Fiat started building the world’s first fully crowdsourced car at its flagship factory in Betim, Brazil. The company set up a web portal where anyone in the world could post ideas on how the vehicle should be designed and engineered. More than ten thousand suggestions poured in from a hundred and sixty countries. At every stage, the crowd—which ranged from experienced Fiat staff to teenagers in their bedrooms—critiqued, debated, and refined the ideas. Fiat made sure the dialogue flowed freely in all directions, explaining why ultimately some suggestions ended up prevailing over others. “This is completely different to the usual design process, which is entirely hidden and secretive,” said Peter Fassbender, manager of Centro Estilo, Fiat’s design center.
Carl Honoré (The Slow Fix: Solve Problems, Work Smarter, and Live Better In a World Addicted to Speed)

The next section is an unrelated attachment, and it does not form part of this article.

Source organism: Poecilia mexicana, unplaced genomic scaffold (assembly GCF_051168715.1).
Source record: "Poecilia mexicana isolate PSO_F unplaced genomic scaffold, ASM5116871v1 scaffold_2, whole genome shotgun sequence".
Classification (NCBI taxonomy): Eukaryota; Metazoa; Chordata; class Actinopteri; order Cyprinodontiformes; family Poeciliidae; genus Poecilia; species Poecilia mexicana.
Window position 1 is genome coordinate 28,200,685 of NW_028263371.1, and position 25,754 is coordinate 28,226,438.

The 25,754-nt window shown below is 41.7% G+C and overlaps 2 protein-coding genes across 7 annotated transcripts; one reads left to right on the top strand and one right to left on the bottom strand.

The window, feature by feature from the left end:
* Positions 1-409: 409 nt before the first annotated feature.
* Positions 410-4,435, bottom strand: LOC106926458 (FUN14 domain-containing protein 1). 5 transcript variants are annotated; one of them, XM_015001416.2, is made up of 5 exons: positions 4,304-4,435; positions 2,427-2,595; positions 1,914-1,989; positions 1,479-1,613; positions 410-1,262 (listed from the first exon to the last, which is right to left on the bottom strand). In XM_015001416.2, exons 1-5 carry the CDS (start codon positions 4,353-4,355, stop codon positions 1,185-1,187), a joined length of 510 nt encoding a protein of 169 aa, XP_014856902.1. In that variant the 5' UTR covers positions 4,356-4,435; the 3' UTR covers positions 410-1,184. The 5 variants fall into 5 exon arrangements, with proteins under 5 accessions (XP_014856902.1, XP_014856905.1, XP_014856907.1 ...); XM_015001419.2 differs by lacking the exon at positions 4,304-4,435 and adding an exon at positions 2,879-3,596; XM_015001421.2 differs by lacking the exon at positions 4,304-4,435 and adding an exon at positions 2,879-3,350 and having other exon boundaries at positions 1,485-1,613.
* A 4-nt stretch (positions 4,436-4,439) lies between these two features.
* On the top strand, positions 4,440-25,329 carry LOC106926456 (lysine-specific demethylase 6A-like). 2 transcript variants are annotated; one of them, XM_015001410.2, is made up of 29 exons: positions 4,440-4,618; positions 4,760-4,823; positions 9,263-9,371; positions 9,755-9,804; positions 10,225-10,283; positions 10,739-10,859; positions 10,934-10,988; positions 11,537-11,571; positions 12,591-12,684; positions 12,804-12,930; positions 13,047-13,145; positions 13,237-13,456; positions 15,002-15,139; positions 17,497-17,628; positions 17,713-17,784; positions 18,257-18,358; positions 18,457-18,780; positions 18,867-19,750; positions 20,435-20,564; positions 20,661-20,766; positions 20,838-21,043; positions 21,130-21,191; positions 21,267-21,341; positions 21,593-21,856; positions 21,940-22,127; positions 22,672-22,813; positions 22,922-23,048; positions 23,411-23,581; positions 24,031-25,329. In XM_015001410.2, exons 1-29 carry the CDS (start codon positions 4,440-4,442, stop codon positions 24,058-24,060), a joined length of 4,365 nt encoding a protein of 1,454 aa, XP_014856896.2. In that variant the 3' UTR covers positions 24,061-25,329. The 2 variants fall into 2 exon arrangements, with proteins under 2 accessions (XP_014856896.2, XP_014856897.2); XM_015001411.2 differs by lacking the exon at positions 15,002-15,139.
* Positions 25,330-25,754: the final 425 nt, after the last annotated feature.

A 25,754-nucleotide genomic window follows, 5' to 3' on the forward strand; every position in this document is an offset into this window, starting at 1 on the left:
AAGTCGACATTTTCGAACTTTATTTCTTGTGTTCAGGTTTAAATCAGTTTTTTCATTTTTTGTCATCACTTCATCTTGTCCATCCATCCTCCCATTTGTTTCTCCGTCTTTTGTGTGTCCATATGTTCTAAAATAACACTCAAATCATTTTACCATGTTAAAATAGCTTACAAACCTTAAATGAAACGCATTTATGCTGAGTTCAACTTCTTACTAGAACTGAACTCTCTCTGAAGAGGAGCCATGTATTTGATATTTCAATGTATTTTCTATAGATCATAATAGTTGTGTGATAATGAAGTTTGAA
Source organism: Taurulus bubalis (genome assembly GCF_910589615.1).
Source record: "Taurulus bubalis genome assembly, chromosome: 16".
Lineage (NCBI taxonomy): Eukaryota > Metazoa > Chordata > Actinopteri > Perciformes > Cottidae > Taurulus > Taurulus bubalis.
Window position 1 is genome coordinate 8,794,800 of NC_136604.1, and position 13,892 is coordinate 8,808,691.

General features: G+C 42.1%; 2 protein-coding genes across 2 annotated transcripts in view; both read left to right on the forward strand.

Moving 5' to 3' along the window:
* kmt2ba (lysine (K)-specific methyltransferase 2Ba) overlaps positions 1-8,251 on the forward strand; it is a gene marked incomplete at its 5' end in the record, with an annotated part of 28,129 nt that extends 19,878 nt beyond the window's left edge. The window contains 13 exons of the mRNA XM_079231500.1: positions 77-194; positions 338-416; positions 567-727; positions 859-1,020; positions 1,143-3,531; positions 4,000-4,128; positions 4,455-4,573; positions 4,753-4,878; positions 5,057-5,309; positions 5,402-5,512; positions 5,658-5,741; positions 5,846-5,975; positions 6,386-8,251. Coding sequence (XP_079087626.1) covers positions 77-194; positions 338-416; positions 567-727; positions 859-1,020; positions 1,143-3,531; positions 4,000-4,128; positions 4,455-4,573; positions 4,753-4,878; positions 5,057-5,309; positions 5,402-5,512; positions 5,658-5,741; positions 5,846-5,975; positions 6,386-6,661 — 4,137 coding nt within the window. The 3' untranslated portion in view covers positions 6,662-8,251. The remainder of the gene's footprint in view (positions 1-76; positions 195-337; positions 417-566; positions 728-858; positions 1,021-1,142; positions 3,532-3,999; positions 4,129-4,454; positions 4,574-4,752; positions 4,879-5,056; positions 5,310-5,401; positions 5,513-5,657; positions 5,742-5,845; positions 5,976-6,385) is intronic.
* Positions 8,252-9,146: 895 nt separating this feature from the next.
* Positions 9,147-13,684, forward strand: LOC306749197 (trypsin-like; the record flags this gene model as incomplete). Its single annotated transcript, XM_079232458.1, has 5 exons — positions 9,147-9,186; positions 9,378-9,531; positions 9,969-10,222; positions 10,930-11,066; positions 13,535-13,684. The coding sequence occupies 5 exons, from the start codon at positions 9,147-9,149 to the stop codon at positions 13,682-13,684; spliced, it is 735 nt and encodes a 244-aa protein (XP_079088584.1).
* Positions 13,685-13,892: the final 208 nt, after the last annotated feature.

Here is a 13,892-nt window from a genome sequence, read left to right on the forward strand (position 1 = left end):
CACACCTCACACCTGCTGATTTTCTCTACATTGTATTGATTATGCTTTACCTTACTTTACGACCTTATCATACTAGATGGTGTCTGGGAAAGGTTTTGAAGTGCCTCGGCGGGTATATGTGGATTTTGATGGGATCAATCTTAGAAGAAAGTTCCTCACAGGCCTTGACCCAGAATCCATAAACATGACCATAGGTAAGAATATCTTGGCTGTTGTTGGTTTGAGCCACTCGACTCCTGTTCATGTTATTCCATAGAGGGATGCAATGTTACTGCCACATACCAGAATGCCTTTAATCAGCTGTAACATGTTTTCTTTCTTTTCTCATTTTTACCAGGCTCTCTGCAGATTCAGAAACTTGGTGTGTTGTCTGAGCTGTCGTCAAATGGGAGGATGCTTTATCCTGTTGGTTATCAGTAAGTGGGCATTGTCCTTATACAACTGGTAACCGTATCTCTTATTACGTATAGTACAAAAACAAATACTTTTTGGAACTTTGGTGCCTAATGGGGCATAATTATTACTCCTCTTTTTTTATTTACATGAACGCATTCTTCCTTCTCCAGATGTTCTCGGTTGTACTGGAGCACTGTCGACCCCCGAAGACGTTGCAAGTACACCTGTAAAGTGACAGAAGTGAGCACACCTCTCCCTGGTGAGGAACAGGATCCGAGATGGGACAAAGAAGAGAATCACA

The first solar photovoltaic panel built by Bell Labs in 1954 cost $1,000 per watt of power it could produce.128 In 2008, modules used in solar arrays cost $3.49 per watt; by 2018, they cost 40 cents per watt.129 According to a pattern known as Swanson’s Law, the price of solar photovoltaic modules tends to fall by 20 percent for every doubling of cumulative shipped volume. The full price of solar electricity (including land, labor to deploy the solar panels, and other equipment required) falls by about 15 percent with every doubling. The amount of solar-generated power has been doubling every two years or less for the past forty years—as costs have been falling.130 At this rate, solar power is only five doublings—or less than twelve years—away from being able to meet 100 percent of today’s energy needs. Power usage will keep increasing, so this is a moving target. Taking that into account, inexpensive renewable sources can potentially provide more power than the world needs in less than twenty years. This is happening because of the momentum that solar has already gained and the constant refinements to the underlying technologies, which are advancing on exponential curves. What Ray Kurzweil said about Craig Venter’s progress when he had just sequenced 1 percent of the human genome—that Venter was actually halfway to 100 percent because on an exponential curve, the time required to get from 0.01 percent to 1 percent is equal to the time required to get from 1 percent to 100 percent—applies to solar capture too.